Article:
About this sample
About this sample
Words: 525 |
3 min read
Published: Oct 22, 2018
Words: 525|Page: 1|3 min read
St. Augustine’s view of human nature is primarily based on St. Paul in Romans 7, which states, ‘for I have a desire to do good, but I cannot carry it out’, suggesting that we are weak creatures that need saving by God’s forgiveness and salvation. His theodicy attempts to solve the Inconsistent Triad (originally conceived by Epicurus), and hypothesises that following the fall (Post-Lapsarian), implying that our human nature is inherently corrupt- which is a similar viewpoint to Scholars such as: Swinburne and Nuihbur, and arguably pessimistic due to the fact that they are saying that we are constantly ‘dragged down’ by sin. However, this viewpoint is in stark contrast with Dawkins and Irenaeus for example.
On the one hand, Augustine’s view of human nature is deeply pessimistic because he argued that before the Fall (Genesis 3), there was a ‘time of harmony’ where Adam and Eve were completely obedient to God, but when they displayed disobedience, the rest of humanity was ‘creation ex nihilo’- meaning they were made from nothing and can either choose whether to act morally or not, which will ultimately make up our human nature and what kind of people we are. Therefore, in this sense, his view is deeply pessimistic, because Original Sin- 2nd Death (inherited death as punishment for the rebellion of Adam and Eve), means that there is a ‘chain of disasters, when compared to other views such as that of Pelagius who argues that it would be unjust for God to condemn us for something out of control- as he is omnibenevolent. This is Augustine explicitly highlighting that there is no room for exception (except for Jesus) in regard to us being predestined to be inherently sinful; so does this mean that no matter how good our human nature is; it is ultimately unavailing if (like Plato), he says that a human is nothing more than a soul in a body; being dragged down by sin (Neoplatonism)?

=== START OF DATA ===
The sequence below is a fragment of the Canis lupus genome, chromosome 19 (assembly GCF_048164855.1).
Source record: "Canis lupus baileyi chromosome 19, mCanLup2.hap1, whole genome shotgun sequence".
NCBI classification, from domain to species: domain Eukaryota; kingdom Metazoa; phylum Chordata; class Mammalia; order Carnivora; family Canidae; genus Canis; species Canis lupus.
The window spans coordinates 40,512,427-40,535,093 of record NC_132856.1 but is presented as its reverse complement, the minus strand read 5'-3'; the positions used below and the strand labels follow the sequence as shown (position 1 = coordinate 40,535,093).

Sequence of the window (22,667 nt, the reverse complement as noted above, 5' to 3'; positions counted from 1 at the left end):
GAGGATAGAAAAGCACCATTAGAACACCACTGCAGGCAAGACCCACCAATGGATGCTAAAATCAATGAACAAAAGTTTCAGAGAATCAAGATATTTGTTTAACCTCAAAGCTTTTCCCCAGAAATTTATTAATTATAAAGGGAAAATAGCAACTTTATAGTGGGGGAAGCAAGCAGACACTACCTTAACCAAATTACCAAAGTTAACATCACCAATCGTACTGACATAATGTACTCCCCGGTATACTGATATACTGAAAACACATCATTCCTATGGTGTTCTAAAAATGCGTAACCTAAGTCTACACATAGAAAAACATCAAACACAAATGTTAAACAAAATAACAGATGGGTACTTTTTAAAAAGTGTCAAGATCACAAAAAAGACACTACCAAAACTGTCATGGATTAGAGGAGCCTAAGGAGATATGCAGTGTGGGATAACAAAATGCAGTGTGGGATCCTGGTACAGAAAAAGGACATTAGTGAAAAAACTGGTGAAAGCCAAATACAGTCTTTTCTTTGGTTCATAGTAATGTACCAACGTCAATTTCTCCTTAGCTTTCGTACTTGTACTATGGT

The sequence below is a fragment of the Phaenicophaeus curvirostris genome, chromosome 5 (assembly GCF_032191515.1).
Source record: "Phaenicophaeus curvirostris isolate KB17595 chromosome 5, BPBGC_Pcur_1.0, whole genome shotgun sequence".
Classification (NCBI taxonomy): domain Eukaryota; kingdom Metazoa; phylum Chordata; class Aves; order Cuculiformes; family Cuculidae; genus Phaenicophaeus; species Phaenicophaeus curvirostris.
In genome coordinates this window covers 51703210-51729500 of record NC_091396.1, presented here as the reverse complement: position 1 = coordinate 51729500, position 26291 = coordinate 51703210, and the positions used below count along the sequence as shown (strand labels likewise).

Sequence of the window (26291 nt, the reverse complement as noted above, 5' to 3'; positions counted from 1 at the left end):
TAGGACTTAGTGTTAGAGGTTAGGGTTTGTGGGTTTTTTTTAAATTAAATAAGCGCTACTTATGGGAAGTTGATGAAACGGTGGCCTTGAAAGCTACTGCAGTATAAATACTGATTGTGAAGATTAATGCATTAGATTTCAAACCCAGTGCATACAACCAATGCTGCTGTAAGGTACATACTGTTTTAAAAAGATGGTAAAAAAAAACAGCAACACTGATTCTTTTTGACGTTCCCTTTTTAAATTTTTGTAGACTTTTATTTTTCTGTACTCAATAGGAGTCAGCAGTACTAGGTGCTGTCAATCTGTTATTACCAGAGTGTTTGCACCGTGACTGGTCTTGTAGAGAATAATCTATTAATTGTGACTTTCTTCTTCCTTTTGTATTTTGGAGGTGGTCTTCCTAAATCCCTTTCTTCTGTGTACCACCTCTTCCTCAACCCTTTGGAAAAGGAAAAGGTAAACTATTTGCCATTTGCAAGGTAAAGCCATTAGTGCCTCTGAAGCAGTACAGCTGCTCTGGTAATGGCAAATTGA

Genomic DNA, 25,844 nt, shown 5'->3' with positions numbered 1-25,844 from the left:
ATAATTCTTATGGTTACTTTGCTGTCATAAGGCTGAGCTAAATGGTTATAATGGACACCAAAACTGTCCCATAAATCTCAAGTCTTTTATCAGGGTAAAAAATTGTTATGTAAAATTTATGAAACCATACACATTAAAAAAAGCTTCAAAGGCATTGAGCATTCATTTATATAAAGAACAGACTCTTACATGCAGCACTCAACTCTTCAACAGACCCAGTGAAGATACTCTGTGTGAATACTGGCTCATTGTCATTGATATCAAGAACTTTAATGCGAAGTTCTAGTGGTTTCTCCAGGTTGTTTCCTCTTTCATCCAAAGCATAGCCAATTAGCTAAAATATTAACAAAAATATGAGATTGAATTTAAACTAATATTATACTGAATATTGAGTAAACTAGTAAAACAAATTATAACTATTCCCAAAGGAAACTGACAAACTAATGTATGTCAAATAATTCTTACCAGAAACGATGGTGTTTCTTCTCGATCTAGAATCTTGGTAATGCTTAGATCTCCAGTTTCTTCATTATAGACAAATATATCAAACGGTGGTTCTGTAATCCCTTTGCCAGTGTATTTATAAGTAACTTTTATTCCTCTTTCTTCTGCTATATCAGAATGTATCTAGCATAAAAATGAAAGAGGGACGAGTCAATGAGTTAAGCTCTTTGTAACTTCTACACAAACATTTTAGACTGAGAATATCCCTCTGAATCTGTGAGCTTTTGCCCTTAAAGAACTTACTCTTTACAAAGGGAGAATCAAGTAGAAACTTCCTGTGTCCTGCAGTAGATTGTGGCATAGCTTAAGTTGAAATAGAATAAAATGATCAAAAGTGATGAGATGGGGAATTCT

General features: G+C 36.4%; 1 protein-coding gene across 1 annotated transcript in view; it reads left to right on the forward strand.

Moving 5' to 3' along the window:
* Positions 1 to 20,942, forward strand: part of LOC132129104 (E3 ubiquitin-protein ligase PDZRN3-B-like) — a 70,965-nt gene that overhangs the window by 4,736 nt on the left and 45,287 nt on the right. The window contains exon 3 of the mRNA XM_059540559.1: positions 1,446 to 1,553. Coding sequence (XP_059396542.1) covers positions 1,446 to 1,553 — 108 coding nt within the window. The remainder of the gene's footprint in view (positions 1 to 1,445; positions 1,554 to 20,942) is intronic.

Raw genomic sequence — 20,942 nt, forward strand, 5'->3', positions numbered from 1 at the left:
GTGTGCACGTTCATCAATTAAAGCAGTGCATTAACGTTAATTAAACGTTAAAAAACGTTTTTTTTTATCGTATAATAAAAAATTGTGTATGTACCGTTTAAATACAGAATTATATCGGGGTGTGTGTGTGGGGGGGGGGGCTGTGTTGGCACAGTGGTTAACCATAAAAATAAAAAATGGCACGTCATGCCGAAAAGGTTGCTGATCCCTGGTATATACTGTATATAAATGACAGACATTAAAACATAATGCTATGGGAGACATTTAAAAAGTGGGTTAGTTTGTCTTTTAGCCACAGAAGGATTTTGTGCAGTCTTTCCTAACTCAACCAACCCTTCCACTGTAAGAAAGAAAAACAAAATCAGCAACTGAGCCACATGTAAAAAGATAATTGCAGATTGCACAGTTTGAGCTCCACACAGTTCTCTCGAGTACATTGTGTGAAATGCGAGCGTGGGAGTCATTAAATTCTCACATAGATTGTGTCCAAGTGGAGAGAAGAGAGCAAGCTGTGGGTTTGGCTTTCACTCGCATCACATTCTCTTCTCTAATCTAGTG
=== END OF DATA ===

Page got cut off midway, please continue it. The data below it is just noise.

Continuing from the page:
Conversely, perhaps Augustine’s view of human nature is fairly optimistic due to the fact that in his ‘Enchiridion’, he states that evil does not actually exist in human nature; it is simply a privation of good (‘Privatio Boni’). Taking this idea further, this is perhaps a lot more comforting for people, knowing that they are not evil in nature, but just need to try harder to increase the amount of good in their nature. Furthermore, according to Augustine, God has already predestined us through ‘election’, and shown grace to some people on Earth, which hints at quite a lot of optimism because it suggests that the good done by many is not in vain, and they will receive salvation in spite of the original sin of which they inherited. However, in contrast to the viewpoints of Irenaeus and Biblicists for example, this is deeply pessimistic due to the fact that Genesis 1 explains that ‘we are made in the image of God’, meaning that our nature must automatically be drawn towards goodness, if it mirrors that of God, as well as ‘Imago Dei’ by Irenaeus meaning that we have a positive bond with God.
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